The Cockburn Cougars are back home at Wally Hagan Stadium on Friday night hosting the Perry Lakes Hawks as part of First Nations Round in the NBL1 West.
Round 13 in the NBL1 West competition is First Nations Round in conjunction with the celebration of NAIDOC Week meaning all clubs will be wearing specially designed Aboriginal themed uniforms to commemorate the occasion.
To coincide with that, a man with his own wonderful history and connection with Cockburn, Dr Richard Walley, has been heavily involved with the design of a special uniform that will be worn to celebrate the occasion.
To celebrate the 50-year history of the Cougar Family, the design of the 2022 First Nations uniform will feature 50 circles for each year of the association which includes 10 larger circles representing a player who has made a significant contribution along the journey.
That is made up of five men and five women, with the women represented by Nicole Roberts, Vanessa Michael, Lisa McLean, Fleur McIntyre and Vanessa Cahill.
The men represented in the design are current captain Gavin Field, games record holder Troy Clarke and Pete Stanley, Al Erickson and Walley himself.
It is a wonderful way to celebrate both the 50-year history of the Cougar Family and the contributions and significance of the First Nations people.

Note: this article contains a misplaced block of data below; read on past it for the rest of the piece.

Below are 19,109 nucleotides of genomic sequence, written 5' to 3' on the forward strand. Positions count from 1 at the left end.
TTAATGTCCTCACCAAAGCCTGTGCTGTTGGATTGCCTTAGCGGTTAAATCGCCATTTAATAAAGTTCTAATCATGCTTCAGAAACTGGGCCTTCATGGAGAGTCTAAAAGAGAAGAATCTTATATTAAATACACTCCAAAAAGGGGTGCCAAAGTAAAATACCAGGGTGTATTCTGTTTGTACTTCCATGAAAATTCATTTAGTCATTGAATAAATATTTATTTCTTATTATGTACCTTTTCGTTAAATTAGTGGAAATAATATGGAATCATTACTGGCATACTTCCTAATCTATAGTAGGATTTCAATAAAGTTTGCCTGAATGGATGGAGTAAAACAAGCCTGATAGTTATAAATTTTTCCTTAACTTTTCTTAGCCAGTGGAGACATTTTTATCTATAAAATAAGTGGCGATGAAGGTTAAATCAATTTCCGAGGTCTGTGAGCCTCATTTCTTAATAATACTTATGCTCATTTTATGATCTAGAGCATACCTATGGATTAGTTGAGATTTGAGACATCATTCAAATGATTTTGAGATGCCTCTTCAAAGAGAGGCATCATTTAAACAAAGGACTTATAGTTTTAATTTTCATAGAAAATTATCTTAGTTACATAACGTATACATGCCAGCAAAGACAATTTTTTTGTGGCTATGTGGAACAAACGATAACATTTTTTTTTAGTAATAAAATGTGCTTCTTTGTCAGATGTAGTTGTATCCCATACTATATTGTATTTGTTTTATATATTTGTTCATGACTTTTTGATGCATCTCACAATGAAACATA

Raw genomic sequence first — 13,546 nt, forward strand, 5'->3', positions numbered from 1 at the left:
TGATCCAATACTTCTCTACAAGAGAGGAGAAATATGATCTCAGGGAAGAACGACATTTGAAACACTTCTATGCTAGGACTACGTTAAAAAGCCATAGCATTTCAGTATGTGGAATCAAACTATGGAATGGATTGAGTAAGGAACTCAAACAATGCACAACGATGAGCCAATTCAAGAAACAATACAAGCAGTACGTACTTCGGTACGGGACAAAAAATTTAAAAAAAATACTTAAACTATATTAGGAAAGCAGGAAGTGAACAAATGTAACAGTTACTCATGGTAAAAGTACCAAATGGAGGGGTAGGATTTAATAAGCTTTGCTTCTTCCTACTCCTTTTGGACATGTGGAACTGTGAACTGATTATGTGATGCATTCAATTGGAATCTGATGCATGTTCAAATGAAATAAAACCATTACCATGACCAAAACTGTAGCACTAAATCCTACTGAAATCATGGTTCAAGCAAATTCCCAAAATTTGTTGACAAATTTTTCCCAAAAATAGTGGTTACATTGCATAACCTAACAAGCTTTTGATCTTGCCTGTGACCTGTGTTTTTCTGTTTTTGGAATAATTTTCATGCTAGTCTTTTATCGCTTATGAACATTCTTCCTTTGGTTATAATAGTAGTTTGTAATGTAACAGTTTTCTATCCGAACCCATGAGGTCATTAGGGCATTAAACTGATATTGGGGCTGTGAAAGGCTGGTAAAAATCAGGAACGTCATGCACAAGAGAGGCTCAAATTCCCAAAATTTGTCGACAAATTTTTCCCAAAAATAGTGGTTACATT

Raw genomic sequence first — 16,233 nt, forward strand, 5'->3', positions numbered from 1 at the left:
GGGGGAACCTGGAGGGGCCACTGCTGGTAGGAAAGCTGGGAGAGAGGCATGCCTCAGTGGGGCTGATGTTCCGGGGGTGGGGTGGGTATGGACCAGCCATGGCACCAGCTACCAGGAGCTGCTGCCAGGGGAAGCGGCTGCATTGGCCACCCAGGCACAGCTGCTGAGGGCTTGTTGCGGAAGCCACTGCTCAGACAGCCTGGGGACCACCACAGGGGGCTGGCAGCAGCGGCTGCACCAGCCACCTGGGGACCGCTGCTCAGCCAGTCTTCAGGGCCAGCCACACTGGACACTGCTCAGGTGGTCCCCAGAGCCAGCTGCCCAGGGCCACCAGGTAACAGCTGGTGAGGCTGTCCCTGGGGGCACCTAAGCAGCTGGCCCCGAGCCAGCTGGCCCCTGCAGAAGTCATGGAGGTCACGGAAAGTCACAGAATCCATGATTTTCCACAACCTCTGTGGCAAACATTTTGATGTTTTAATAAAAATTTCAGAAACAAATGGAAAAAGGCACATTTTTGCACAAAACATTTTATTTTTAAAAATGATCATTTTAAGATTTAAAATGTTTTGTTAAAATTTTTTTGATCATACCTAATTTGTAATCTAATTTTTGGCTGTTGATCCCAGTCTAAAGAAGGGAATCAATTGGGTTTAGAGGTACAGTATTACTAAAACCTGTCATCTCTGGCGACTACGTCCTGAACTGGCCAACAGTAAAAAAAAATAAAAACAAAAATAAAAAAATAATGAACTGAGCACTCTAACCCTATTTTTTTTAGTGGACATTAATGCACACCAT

Walley himself has been a huge part of the 50 years of Cockburn basketball having spent a lifetime playing basketball at Wally Hagan Stadium which has now gone right through his family including his siblings, children, grandchildren, and nieces, nephews and their children.
He still plays on a Tuesday night every week at Wally Hagan Stadium and he takes great pride in the 50-year design he was able to help produce for the Cougars.
“It does mean a lot to do these designs and what it does, I love telling stories. When you look at clubs and organisations, they’ve all got stories and it’s good to capture those in an artform,” Walley said.
“When I work on any pieces, the story is already and it’s how we interpret it and this one here was an easy one to work with as far as inspiration goes because there’s 50 years of history. So I focused on creating 50 circles but it’s about what those circles actually mean.
“It means that we are actually entwined with each other so the years roll through, and the decades roll through. You have some very good years which make up the larger part of the circles and you have some challenging ones, and then you have the circles which represent collections of people coming together.
“Within any organisation or club, you’ve got the officials and committee and organisers, and all of those who do a lot of work behind the scenes that help those on the court do their thing. They don’t always get a lot of accolades but they are such an important part of any club so we like to take all of that into consideration.
“With this design, I was hoping to do that so that when you look at the decades that the association has been going, it goes right back to the district days to SBL and now to what we have today with NBL1.
“That transition was able to take place without any major change of philosophies or ethics of family connections here at Cockburn so that was very important for me to capture.”
While it’s a significant occasion to celebrate NAIDOC Week, they are two massive games as well for the Cougars up against the Hawks.